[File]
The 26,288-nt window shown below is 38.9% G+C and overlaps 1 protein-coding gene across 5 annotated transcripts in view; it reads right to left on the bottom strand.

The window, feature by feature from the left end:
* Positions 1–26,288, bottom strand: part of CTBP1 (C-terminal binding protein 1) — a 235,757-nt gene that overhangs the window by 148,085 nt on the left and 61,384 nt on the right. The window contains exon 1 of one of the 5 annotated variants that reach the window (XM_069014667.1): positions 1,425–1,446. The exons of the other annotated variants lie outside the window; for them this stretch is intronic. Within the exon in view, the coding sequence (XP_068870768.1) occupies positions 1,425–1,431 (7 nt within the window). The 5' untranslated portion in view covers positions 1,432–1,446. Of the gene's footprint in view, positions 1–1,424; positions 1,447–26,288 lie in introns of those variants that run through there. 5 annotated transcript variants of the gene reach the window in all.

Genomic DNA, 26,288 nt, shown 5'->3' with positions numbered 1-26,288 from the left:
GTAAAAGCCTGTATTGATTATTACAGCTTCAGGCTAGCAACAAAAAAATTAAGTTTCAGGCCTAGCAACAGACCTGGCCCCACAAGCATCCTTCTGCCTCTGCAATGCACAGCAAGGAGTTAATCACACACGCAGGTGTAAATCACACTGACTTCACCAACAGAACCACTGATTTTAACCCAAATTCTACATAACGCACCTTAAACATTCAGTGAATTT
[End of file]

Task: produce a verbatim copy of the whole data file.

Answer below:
The 26,288-nt window shown below is 38.9% G+C and overlaps 1 protein-coding gene across 5 annotated transcripts in view; it reads right to left on the bottom strand.

The window, feature by feature from the left end:
* Positions 1–26,288, bottom strand: part of CTBP1 (C-terminal binding protein 1) — a 235,757-nt gene that overhangs the window by 148,085 nt on the left and 61,384 nt on the right. The window contains exon 1 of one of the 5 annotated variants that reach the window (XM_069014667.1): positions 1,425–1,446. The exons of the other annotated variants lie outside the window; for them this stretch is intronic. Within the exon in view, the coding sequence (XP_068870768.1) occupies positions 1,425–1,431 (7 nt within the window). The 5' untranslated portion in view covers positions 1,432–1,446. Of the gene's footprint in view, positions 1–1,424; positions 1,447–26,288 lie in introns of those variants that run through there. 5 annotated transcript variants of the gene reach the window in all.

Genomic DNA, 26,288 nt, shown 5'->3' with positions numbered 1-26,288 from the left:
GTAAAAGCCTGTATTGATTATTACAGCTTCAGGCTAGCAACAAAAAAATTAAGTTTCAGGCCTAGCAACAGACCTGGCCCCACAAGCATCCTTCTGCCTCTGCAATGCACAGCAAGGAGTTAATCACACACGCAGGTGTAAATCACACTGACTTCACCAACAGAACCACTGATTTTAACCCAAATTCTACATAACGCACCTTAAACATTCAGTGAATTT